While we thoroughly loved this album, we strongly caution against checking it out without stocking up on the Kleenex first. In On The Edge, Quayle shares the painful events and life lessons of her “Lost Years.” This transparent musical autobiography shows several facets of her life-changing experiences. It covers many themes including heartbreak, grief, surprise, betrayal, friendship, and love.


Fans have already heard the opening track, “The Lost Years,” for which Quayle recently premiered an accompanying visualizer with CMT. In the simple yet powerful music video, tears fell from Quayle’s eyes as she reflected on this period of her life. "It sets up the conversation," she said to us. "When I hear that song, there's so much subtext of hurt and dismantling... that's so many years that I haven't been able to share wholeheartedly." She points out that several titans of country music - Loretta Lynn and Dolly Parton, to give two examples - have infectiously bright personalities, yet create heart-wrenching art. "I think that the juxtaposition of those emotions is what makes us feel like we all make sense in this community," reflected Quayle.



The album’s following tracks fill in several details of what took place during her “Lost Years.” Quayle confirmed to us the chronological aspect of On The Edge. The record deliberately "ends at the beginning," as she describes, ultimately conveying a message that all hard times pass. "I know it feels like an endless bridge you gotta walk alone / Keep your head up when you cry, till you get to the other side," she sings in the closing track, "Only Good Will Come Of This." Echoing her mother's advice, this song ties the project together with a message of optimism and hope.



While the record is overall deeply emotional, a few lighter tracks give brief breaks to fans’ tear ducts. The sentimental “Like She Is,” for example, explains the bond that Quayle formed with her ex's daughter. "As I gave her to her mother, I vowed the rest of my life / To always pick up the phone, be a friend / Promise her I'll never leave her like he did," Quayle sings. "She isn't my daughter, but I love her like she is." The two had helped each other through a rough time in both of their lives, strengthening their close relationship. This song exemplifies that family comes from the heart, rather than blood.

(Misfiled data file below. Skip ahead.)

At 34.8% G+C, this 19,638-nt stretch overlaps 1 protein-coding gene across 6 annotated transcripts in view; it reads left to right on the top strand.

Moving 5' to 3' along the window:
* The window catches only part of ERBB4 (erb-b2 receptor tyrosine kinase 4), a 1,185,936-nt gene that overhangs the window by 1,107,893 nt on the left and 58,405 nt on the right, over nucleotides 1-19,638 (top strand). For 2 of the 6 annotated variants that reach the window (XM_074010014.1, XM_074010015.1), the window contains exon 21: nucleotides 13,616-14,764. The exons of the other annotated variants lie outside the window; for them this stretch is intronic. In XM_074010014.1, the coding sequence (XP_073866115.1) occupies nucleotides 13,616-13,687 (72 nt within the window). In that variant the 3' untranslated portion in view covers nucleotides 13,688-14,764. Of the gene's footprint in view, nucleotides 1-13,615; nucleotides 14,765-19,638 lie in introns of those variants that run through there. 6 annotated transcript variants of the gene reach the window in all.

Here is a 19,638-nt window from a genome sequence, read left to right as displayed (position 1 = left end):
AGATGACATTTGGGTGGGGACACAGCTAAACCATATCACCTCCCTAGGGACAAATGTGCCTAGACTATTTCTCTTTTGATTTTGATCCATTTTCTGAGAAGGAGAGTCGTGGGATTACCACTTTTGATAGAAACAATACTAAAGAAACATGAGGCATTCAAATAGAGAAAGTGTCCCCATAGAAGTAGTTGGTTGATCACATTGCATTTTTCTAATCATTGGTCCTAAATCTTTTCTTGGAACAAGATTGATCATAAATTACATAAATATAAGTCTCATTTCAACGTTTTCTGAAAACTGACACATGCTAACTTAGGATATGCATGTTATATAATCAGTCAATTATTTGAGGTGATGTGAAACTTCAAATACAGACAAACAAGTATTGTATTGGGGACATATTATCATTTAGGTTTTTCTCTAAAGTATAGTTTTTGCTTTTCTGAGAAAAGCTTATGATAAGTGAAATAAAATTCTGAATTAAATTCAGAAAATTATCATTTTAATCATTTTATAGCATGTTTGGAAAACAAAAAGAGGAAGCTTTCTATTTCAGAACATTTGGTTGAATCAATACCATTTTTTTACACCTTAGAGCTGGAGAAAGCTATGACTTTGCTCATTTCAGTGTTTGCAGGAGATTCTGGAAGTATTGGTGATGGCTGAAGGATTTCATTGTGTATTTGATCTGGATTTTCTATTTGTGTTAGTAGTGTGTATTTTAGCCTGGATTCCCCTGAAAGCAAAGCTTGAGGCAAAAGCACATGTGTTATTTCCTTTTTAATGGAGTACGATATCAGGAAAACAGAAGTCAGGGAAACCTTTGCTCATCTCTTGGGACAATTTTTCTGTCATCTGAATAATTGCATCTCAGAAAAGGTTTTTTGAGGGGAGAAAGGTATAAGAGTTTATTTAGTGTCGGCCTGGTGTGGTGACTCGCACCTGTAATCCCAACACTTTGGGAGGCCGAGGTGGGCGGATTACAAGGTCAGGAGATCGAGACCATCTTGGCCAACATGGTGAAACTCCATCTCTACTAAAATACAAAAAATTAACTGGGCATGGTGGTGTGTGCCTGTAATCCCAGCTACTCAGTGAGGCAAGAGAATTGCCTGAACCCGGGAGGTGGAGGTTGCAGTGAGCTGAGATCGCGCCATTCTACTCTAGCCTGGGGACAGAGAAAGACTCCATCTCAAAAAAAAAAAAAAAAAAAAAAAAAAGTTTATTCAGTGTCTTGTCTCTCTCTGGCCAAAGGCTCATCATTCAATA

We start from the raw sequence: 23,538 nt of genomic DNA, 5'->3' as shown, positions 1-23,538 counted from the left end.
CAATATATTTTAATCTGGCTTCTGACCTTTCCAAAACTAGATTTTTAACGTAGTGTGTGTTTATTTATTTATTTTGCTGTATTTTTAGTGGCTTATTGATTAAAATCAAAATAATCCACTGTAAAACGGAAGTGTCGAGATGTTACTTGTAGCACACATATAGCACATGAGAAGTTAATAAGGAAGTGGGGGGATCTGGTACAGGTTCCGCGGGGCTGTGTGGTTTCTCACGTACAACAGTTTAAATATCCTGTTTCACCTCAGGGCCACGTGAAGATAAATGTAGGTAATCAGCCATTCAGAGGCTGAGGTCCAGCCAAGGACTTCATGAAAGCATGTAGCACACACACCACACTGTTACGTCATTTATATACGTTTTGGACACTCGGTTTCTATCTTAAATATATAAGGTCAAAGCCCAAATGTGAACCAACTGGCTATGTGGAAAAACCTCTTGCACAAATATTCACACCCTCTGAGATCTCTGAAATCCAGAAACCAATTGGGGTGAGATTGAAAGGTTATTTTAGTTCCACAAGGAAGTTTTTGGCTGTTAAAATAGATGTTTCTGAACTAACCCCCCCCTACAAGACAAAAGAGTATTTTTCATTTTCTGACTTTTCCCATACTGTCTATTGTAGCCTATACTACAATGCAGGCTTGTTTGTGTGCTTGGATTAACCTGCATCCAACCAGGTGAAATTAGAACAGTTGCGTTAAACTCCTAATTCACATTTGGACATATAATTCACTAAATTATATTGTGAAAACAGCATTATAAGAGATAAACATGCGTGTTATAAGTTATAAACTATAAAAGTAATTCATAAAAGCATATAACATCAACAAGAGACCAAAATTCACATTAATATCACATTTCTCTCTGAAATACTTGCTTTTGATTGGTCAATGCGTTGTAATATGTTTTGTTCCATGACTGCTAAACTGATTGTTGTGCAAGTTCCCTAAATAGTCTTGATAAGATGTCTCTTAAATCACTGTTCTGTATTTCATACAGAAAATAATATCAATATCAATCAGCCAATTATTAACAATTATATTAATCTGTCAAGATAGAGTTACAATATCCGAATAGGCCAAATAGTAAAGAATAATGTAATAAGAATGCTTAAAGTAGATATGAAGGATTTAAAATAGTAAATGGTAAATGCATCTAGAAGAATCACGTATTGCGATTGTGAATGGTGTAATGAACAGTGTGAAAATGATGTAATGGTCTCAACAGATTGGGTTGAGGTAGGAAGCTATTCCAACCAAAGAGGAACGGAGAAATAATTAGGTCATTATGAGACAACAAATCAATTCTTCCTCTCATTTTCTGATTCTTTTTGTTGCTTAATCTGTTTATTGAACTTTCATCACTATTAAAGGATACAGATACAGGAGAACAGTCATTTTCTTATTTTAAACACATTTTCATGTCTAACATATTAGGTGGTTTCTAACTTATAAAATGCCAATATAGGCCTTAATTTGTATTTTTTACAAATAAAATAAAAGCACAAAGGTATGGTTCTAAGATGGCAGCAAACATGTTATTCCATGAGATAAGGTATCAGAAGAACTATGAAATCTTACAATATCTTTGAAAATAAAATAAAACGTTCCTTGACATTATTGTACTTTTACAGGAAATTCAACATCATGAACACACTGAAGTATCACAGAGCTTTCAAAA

The biting and relatively upbeat “Charmed” warns fellow queens of men who seem “too good to be true,” advising us that “There's probably a reason why you shouldn't like him.” With poignant lyrics, plentiful figurative language, and catchy melodies, "Charmed" leans more into anger than sadness. The inclusion of tracks like this show the multiple layers of emotions involved in processing a traumatic situation.



Containing some of her strongest work yet, it's evident why this project is the "one [she's] been waiting for" as a songwriter; she finally feels as though "nothing is untouchable." The singer resolves to acknowledge and process this chapter of her life, rather than sweep it under the rug. The vulnerable record picks up notes from soul, classic country, and contemporary music as it masterfully tells Quayle’s story. On The Edge moves its listeners to tears, especially those who have experienced trauma themselves. An important addition to 2022's new releases from women in country, On The Edge shapes the course of its genre and resonates with a broad audience.